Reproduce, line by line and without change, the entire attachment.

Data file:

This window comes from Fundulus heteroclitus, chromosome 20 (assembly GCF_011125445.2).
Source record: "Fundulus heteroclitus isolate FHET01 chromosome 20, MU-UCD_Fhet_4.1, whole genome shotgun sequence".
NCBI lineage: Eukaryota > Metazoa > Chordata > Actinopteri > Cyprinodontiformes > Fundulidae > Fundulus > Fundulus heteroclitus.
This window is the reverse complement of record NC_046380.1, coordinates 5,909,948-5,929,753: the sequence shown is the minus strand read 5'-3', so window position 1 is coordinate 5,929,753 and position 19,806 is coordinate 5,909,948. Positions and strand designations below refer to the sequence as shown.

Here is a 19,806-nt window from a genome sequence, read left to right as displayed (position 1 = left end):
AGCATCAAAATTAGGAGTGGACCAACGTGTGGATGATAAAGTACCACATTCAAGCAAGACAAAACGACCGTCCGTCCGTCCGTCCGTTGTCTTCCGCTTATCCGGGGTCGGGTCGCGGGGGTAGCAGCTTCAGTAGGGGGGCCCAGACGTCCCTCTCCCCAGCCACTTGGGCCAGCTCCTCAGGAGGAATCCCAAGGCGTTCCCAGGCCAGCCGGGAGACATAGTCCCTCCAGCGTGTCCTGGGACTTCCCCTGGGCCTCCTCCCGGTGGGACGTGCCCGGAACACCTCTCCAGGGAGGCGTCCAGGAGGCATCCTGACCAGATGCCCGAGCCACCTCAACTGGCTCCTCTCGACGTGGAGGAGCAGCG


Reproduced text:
This window comes from Fundulus heteroclitus, chromosome 20 (assembly GCF_011125445.2).
Source record: "Fundulus heteroclitus isolate FHET01 chromosome 20, MU-UCD_Fhet_4.1, whole genome shotgun sequence".
NCBI lineage: Eukaryota > Metazoa > Chordata > Actinopteri > Cyprinodontiformes > Fundulidae > Fundulus > Fundulus heteroclitus.
This window is the reverse complement of record NC_046380.1, coordinates 5,909,948-5,929,753: the sequence shown is the minus strand read 5'-3', so window position 1 is coordinate 5,929,753 and position 19,806 is coordinate 5,909,948. Positions and strand designations below refer to the sequence as shown.

Here is a 19,806-nt window from a genome sequence, read left to right as displayed (position 1 = left end):
AGCATCAAAATTAGGAGTGGACCAACGTGTGGATGATAAAGTACCACATTCAAGCAAGACAAAACGACCGTCCGTCCGTCCGTCCGTTGTCTTCCGCTTATCCGGGGTCGGGTCGCGGGGGTAGCAGCTTCAGTAGGGGGGCCCAGACGTCCCTCTCCCCAGCCACTTGGGCCAGCTCCTCAGGAGGAATCCCAAGGCGTTCCCAGGCCAGCCGGGAGACATAGTCCCTCCAGCGTGTCCTGGGACTTCCCCTGGGCCTCCTCCCGGTGGGACGTGCCCGGAACACCTCTCCAGGGAGGCGTCCAGGAGGCATCCTGACCAGATGCCCGAGCCACCTCAACTGGCTCCTCTCGACGTGGAGGAGCAGCG